This part from Koobi to Elliret is not used by people and only the occasional traveler use this route.

The first piece out of Koobi Fora is sand and with the bikes warmed up, we stormed into the sandy field next to the sand road. Soooorrrrryyy  Kenia for riding off the road in your game park and buggering up the veld but it’s either that or we would have struggled through the sand till mid-morning.


The morning sky is beautiful, at least it was overcast and made the riding more pleasant.

By now it became quite a lot of fun riding the rocky roads, skills got sharpened up in a jiffy, progress were good and we were in good spirit chasing down some of the dry pans that formed next to the lake. The bikes were keeping up well, and for once when they had to work and not drop us they came through.



The GPS shows small turns and curves on the track in Tracks4Africa, those are the places we knew we would be slowed down by rocky hills.  The big ‘baddy’ was an insignificant little curve on T4A. A few bikers in the past spend some time in the extreme heat trying to get over with loaded bikes, nearly killing themselves in the process.



Riding this terrain for the last few days taught us it will only be a short piece and should bottom out in the valley where the rocky road would be easier to ride. There were a few more but we cleared them quickly. As we got closer to Illiret the terrain and road turned into a great little rolling double track that was banked enough to carry some speed through the corners. Zebra’s and some other big buck were trotting away as we past them.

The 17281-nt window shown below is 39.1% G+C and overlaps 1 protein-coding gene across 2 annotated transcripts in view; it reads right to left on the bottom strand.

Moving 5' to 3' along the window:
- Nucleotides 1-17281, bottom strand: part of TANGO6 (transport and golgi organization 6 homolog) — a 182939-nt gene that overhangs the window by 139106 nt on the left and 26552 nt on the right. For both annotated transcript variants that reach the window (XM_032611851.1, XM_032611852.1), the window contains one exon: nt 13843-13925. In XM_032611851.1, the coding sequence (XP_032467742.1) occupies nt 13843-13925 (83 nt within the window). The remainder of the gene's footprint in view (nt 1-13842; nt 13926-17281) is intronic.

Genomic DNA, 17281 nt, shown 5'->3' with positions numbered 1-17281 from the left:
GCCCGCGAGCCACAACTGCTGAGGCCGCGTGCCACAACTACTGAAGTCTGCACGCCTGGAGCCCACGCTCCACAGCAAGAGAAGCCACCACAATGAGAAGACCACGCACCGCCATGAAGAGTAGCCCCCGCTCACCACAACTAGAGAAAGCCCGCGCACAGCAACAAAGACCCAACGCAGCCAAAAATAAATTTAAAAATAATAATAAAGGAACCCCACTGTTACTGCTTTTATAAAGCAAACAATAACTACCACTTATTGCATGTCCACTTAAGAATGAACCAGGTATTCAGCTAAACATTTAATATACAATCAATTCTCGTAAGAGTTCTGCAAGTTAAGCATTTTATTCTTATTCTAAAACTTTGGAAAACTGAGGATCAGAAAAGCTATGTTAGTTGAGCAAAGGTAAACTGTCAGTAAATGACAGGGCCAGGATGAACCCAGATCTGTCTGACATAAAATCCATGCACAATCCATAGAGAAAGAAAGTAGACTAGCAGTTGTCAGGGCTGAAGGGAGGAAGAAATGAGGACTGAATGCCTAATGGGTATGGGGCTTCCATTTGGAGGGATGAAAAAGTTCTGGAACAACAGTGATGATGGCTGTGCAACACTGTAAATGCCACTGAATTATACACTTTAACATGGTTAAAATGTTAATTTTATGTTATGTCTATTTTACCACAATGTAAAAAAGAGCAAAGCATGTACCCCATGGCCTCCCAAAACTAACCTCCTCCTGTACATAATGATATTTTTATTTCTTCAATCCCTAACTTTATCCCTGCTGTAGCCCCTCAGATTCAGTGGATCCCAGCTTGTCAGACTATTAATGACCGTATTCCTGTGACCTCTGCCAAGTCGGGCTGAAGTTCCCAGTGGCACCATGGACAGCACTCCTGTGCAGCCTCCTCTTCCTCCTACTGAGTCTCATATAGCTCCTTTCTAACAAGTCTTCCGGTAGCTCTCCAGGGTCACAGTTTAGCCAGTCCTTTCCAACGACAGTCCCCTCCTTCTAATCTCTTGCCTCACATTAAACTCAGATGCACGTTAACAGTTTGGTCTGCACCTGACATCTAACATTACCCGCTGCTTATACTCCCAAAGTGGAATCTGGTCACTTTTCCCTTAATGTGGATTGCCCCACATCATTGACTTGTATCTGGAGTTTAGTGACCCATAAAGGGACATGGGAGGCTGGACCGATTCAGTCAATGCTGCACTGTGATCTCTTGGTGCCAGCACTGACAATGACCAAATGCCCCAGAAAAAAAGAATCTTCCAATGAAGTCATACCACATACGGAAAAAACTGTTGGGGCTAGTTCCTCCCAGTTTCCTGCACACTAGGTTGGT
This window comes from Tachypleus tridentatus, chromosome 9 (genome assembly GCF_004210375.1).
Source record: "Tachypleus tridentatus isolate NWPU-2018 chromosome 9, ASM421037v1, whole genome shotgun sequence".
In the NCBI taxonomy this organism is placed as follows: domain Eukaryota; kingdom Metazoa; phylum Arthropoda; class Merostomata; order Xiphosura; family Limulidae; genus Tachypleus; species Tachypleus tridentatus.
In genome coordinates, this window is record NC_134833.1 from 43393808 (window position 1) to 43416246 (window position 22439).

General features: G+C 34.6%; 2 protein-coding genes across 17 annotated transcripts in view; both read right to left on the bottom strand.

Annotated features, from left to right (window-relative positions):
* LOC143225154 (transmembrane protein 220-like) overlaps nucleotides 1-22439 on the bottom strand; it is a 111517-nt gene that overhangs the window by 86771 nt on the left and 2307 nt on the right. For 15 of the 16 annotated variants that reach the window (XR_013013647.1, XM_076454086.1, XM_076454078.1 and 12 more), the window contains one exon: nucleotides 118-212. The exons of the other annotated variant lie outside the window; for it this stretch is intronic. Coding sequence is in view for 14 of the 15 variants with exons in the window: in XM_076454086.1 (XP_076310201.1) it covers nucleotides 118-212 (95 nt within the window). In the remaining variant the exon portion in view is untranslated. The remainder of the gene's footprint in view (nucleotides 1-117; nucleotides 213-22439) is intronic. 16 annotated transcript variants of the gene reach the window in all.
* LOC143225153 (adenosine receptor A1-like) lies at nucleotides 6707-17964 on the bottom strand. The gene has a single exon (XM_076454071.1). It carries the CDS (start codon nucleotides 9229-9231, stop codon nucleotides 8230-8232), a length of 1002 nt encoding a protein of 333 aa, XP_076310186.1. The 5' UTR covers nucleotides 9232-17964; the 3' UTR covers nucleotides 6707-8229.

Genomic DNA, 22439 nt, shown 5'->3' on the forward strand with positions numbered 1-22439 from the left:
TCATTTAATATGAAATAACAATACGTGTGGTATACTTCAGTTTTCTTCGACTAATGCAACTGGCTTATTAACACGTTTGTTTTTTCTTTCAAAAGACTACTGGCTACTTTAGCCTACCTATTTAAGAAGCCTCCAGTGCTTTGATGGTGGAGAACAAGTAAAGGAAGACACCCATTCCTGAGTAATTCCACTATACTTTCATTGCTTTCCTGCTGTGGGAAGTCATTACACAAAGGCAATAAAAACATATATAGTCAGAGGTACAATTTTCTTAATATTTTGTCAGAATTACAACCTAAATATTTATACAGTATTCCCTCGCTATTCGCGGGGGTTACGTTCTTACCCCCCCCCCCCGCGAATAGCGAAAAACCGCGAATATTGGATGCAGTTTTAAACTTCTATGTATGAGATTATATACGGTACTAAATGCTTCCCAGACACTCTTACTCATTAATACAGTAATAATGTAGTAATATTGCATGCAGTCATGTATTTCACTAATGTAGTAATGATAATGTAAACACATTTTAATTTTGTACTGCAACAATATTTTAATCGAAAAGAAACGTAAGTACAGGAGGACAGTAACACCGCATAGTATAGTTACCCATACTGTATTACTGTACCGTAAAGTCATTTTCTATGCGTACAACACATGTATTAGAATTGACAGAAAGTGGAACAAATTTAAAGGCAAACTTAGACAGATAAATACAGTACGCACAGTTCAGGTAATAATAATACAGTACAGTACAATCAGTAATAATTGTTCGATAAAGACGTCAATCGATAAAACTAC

The terrain switched between rocky patches and sand tracks, keeping us focused

http://www.smugmug.com/photos/i-mZ8TbKV/0/L/i-mZ8TbKV-L.jpg


And then some flat open spaces again.

In Illeret we signed out at the local police station and headed off to Omarate, 60km away. God knows how de hell people make a living here and from what. The people and police are extremely friendly, even escorted us to the closest cold drink.


There's many dry river crossings on the way to Elliret.



About 20km away, when a guy came out of a small building waving his arms, we had to stop again. Initially we decided to ignore him but he made such an effort to stop us we rode into the fenced off area he was standing.


Last view of Lake Turkana. The Turquoise colours is stunning.

He made it clear to us he is the local police officer, certainly not dressed like one, and he must see our passports before going into Ethiopia. I passed our passport over to him and he started to flip the pages which to me seems like he knew what he was looking for. After a minute or so it became apparent the guy can’t read or do not really understand English.


Some of the steep down hills are better walking the bike down than dropping it on rocks.

I quickly showed him look here and here and here and this is it and cheers we must be going there are beers in Omarate with our names on. A waste of time, but with a smile on our faces and him very grateful for the quick lesson we were on our way once again.


Done it! Sibiloi is now behind us
« Last Edit: February 12, 2014, 10:38:28 pm by michnus »
 

Offline michnus

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This is the official GPS border between Kenya and Ethiopia


Nearing Ethiopia the vultures were as plenty full as Pigeons in Cape town inner city.

In Ethiopia there was an early start to their rainy season and the only two big rivers we still had to cross, 25km before Omarate, were full flowing, we only figured that out later. The first one I walked and we managed to pushed the bikes through. By now it was midday and hell hot.


One horse town, the horse died and nobody can you in if you decide to just pass them.

Around 5km away, as we came round a turn we found the second river. A big mother of a river, in full flood.  From this side of the river it initially looked good for us, to at least be able to walk the bikes through. It was close to 500 meters wide and as precaution I walked the river first. I nearly got washed away by the force of the water on my way to the other side.  The bad news was that the bank was washed away too deep for us to get the front wheel on the bank.